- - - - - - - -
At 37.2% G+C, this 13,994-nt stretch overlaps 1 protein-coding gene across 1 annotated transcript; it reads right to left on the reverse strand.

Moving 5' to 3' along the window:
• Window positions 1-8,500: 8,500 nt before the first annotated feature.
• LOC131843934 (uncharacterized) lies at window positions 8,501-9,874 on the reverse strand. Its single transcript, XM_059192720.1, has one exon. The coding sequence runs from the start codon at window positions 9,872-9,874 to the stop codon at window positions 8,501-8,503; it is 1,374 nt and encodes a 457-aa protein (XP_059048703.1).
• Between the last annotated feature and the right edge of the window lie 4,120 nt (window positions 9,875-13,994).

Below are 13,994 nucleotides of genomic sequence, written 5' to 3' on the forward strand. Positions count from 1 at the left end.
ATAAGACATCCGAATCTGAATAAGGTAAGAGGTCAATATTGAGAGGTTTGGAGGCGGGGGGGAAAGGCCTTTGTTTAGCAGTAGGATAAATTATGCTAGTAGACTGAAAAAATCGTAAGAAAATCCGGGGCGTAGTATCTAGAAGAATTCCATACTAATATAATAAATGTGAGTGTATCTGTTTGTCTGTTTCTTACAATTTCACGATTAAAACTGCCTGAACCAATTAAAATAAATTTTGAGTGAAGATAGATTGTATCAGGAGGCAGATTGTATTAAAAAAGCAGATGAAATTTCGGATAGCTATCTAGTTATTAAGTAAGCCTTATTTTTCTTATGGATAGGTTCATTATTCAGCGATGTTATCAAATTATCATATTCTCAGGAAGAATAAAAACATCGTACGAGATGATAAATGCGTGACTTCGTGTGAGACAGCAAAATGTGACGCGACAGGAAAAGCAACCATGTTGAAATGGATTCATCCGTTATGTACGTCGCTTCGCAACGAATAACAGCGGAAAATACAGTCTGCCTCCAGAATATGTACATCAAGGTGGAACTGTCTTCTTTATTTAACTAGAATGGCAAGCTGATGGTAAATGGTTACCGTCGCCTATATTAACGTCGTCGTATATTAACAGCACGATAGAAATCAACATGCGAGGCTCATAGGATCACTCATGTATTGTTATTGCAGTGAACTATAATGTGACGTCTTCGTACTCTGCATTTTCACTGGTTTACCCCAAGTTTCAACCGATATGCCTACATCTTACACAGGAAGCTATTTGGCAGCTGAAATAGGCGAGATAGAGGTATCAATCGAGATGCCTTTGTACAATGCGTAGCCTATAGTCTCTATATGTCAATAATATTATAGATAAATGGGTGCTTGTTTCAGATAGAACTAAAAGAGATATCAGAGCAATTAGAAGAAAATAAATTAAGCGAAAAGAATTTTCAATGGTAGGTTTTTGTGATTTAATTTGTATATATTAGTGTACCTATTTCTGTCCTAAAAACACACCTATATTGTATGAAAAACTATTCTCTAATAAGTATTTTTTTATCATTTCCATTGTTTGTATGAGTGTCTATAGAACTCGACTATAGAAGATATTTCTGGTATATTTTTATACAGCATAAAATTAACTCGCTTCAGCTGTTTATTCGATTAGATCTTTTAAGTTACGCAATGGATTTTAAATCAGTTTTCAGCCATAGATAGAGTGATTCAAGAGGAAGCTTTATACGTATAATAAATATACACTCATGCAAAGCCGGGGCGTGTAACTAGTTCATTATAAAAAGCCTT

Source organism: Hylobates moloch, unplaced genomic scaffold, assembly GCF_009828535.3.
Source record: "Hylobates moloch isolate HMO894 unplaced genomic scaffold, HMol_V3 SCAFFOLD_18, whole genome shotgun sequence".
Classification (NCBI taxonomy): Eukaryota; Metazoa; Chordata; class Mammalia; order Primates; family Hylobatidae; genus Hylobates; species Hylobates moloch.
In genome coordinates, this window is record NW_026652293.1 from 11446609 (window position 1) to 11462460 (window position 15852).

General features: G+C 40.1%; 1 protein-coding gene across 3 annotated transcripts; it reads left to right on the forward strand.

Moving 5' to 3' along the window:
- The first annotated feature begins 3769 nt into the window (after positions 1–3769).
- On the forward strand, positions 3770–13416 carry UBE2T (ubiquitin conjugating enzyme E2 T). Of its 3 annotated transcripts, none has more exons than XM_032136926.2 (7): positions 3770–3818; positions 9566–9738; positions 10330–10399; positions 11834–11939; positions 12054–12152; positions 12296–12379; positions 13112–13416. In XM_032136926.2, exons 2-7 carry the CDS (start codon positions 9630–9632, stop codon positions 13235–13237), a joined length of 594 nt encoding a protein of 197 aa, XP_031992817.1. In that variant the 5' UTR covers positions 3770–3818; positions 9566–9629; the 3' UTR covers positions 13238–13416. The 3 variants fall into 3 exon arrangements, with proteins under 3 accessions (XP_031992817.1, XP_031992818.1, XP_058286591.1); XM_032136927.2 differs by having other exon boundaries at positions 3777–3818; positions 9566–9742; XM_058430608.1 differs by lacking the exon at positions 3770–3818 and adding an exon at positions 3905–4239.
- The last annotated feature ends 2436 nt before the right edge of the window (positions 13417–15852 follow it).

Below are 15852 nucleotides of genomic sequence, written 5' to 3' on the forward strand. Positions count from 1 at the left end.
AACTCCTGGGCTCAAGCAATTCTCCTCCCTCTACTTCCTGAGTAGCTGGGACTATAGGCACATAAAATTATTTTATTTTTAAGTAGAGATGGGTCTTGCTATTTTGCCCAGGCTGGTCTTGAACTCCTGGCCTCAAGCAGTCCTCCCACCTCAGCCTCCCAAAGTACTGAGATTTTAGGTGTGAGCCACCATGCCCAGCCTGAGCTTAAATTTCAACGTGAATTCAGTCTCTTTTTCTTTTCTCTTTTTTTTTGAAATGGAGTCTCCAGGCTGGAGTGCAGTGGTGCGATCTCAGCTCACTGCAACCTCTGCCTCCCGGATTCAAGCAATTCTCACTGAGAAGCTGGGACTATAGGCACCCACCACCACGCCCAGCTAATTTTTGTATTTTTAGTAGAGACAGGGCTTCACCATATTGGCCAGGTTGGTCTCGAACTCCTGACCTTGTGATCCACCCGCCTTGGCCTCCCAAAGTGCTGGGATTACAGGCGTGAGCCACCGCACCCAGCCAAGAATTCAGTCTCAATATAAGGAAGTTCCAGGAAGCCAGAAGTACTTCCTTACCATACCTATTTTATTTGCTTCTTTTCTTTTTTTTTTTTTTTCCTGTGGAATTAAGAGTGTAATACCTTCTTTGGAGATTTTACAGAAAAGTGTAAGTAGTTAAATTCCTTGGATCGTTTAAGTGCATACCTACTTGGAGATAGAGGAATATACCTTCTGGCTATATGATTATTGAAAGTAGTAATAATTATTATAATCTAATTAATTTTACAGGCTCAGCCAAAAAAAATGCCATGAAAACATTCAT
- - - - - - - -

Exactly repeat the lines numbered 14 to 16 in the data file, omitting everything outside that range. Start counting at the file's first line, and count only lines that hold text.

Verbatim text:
- The first annotated feature begins 3769 nt into the window (after positions 1–3769).
- On the forward strand, positions 3770–13416 carry UBE2T (ubiquitin conjugating enzyme E2 T). Of its 3 annotated transcripts, none has more exons than XM_032136926.2 (7): positions 3770–3818; positions 9566–9738; positions 10330–10399; positions 11834–11939; positions 12054–12152; positions 12296–12379; positions 13112–13416. In XM_032136926.2, exons 2-7 carry the CDS (start codon positions 9630–9632, stop codon positions 13235–13237), a joined length of 594 nt encoding a protein of 197 aa, XP_031992817.1. In that variant the 5' UTR covers positions 3770–3818; positions 9566–9629; the 3' UTR covers positions 13238–13416. The 3 variants fall into 3 exon arrangements, with proteins under 3 accessions (XP_031992817.1, XP_031992818.1, XP_058286591.1); XM_032136927.2 differs by having other exon boundaries at positions 3777–3818; positions 9566–9742; XM_058430608.1 differs by lacking the exon at positions 3770–3818 and adding an exon at positions 3905–4239.
- The last annotated feature ends 2436 nt before the right edge of the window (positions 13417–15852 follow it).